THE AFFAIR: It’s About an Author. Really.

My latest television addiction is the Showtime series The Affair. True, the primary plot of the show, as the title indicates, concerns a relationship between two folks who are married, but not to each other. Each episode is divided into two thirty-minute 
he said/she said segments which usually (but not always) show the same events from the markedly different viewpoints of the two participants in a game of Jump the Fence, carried out in the resort town of Montauk on Long Island. Both of the main characters in The Affair are Americans portrayed by British actors Ruth Wilson and Dominic West. Wilson (the unforgettable Alice in Luther) plays the role of the troubled and complex Alison Lockhart, a Montauk “townie” waitress who has married into a family with deep roots in the community. She attracts the not-unwelcomed attention of Noah Solloway, who with his wife Helen and four children are spending the summer in Montauk with Helen’s parents, Bruce and Margaret Butler. Noah is played by West (he looks like a young(er) Gordon Lightfoot), who was Detective Jimmy McNulty in The Wire.  Noah and Alison continue to happen upon each other (it’s a small island), one thing leads to another, and soon the disaffected Noah and the rumpled, damaged, but still-hot Alison are steaming up a local bed-and-breakfast, a vacant house, and various bodies of water. Yep, The Affair is about infidelity, for sure, but the plot elements also include a murder mystery, an island crime caper, and a few other things. What has really attracted my attention to the show (other than Ruth Wilson, of course) is that The Affair is about novel writing and authors.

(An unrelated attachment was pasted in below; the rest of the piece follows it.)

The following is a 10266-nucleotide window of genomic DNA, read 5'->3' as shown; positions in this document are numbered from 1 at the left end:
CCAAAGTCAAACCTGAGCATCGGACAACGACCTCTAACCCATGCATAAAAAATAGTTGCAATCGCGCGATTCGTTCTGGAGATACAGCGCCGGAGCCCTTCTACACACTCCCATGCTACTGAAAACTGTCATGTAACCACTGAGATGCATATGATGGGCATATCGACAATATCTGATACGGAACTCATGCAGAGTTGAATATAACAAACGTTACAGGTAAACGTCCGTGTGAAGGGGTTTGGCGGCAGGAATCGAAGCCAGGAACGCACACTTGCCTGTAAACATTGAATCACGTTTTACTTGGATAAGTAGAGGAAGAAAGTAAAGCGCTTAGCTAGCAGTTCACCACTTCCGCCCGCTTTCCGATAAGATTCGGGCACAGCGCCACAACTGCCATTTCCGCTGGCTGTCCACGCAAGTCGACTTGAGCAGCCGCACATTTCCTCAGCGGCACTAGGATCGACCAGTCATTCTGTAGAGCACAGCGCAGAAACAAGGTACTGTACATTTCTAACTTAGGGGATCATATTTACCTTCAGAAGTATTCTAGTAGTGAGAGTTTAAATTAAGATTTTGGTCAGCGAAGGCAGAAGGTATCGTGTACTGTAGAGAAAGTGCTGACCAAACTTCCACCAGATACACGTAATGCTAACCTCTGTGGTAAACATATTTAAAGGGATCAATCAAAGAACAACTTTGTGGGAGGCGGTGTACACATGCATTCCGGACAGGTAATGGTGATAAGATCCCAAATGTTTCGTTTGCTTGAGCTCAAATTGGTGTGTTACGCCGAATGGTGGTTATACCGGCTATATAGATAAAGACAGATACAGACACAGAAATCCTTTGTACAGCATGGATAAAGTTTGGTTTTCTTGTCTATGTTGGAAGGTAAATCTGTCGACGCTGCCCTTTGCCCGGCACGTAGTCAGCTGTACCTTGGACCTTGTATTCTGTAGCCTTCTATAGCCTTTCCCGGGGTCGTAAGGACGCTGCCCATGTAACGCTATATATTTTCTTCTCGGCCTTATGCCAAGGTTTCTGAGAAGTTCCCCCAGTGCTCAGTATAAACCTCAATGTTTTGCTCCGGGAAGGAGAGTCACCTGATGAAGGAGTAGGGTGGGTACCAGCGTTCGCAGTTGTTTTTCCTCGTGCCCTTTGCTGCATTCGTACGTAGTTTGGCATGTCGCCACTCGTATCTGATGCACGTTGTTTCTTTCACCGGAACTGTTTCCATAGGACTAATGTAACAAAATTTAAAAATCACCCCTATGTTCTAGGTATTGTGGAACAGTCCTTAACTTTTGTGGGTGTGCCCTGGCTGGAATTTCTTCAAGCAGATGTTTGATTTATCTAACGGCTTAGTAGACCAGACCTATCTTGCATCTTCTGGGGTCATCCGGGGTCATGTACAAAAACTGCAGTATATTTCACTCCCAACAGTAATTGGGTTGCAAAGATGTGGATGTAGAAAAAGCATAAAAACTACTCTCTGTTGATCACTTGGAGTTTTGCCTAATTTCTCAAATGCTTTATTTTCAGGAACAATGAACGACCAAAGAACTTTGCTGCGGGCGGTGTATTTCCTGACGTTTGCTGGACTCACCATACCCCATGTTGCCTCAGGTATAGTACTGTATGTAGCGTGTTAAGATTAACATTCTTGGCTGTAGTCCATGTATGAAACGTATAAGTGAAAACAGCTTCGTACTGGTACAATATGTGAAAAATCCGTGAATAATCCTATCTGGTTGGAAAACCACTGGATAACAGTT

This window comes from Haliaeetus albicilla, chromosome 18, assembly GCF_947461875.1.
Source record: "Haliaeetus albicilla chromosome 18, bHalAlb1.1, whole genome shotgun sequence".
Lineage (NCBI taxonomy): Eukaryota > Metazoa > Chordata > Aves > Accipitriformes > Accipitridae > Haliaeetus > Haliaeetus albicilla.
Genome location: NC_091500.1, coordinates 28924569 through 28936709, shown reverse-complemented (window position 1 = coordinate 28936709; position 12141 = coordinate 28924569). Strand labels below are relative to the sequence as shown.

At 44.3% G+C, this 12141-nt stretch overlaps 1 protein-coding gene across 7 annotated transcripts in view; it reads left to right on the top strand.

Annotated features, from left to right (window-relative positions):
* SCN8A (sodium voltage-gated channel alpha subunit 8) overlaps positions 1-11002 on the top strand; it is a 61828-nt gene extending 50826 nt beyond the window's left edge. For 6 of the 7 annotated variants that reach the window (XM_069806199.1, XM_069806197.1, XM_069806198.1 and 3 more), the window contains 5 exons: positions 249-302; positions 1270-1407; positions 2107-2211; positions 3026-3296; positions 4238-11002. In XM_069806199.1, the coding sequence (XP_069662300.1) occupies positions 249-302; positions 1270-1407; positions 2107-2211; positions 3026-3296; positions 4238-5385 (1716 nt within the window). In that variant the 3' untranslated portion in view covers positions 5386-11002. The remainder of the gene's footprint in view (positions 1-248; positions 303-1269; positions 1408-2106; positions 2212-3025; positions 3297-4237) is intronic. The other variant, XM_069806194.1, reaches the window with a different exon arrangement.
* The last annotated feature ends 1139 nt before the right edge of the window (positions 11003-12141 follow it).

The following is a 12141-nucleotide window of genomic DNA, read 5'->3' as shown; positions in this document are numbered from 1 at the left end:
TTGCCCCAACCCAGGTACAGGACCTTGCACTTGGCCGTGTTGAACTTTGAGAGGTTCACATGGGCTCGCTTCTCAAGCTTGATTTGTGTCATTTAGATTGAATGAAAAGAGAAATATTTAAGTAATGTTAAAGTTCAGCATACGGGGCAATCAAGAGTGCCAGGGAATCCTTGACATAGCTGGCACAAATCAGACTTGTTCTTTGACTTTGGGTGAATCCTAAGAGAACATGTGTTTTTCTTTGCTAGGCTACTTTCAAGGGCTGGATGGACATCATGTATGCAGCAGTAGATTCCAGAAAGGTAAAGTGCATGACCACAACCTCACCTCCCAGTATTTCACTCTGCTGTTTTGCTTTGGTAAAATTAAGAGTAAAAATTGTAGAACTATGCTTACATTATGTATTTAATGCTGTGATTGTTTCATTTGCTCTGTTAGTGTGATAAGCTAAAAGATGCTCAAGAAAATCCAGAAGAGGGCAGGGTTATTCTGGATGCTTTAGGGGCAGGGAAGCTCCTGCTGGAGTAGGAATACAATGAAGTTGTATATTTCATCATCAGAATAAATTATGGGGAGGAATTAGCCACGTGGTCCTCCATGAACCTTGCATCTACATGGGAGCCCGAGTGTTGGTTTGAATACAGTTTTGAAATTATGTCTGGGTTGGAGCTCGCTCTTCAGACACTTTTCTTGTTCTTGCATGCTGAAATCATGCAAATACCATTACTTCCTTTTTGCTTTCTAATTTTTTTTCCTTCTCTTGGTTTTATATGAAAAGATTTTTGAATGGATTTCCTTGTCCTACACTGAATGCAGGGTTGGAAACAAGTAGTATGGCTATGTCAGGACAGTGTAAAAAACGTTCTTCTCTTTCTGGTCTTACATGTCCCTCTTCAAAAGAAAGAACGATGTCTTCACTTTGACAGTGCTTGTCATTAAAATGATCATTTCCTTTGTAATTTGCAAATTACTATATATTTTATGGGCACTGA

How’s that? Noah  is a New York City public schoolteacher who, as The Affair opens, has recently published a mildly acclaimed but poorly selling novel, and he has a problem. As the saying goes, one has their whole life to write their first book and six months to write their second. While Noah doesn’t have writer’s block, he is not exactly inspired to write Number Two. What makes things worse is that Bruce, Noah’s father-in-law, is a wildly successful, well-known author whose literary work has earned him enough money to live next door to God. Bruce manages to effortlessly exude a smarmy confidence that he wears like a custom-tailored suit, particularly whenever his much less successful son-in-law is in the room. Bruce does so with facial expressions and pithy comments, among other things, and thus manages to convey the impression that he is three hundred pounds of horse manure jammed into a two hundred pound sack. He can do this while stating the truism that while everyone has one good book in them, they almost never have two, or on another occasion, telling Noah the secret of his excessive success. Bruce’s every move consists of helping Noah with one hand while belittling him with the other. Even when Bruce arranges an introduction and meeting with his agent for Noah, it’s a trap which, it is implied, will be sprung by the failure of Noah’s best efforts. Noah for his part is lacking in confidence and probably for good reason. There is, to note but one instance, a classic scene in one of the episodes where Noah has followed Alison to the town library on the pretext of “accidentally” running into her. He finds his book standing forlorn on a shelf as he lurks between the aisles. The library still uses the ink-stamp method of date-due notification; a quick glance at the inside front of his book tells Noah that no one has bothered to check it out. No words are necessary; the look on Noah’s face speaks volumes.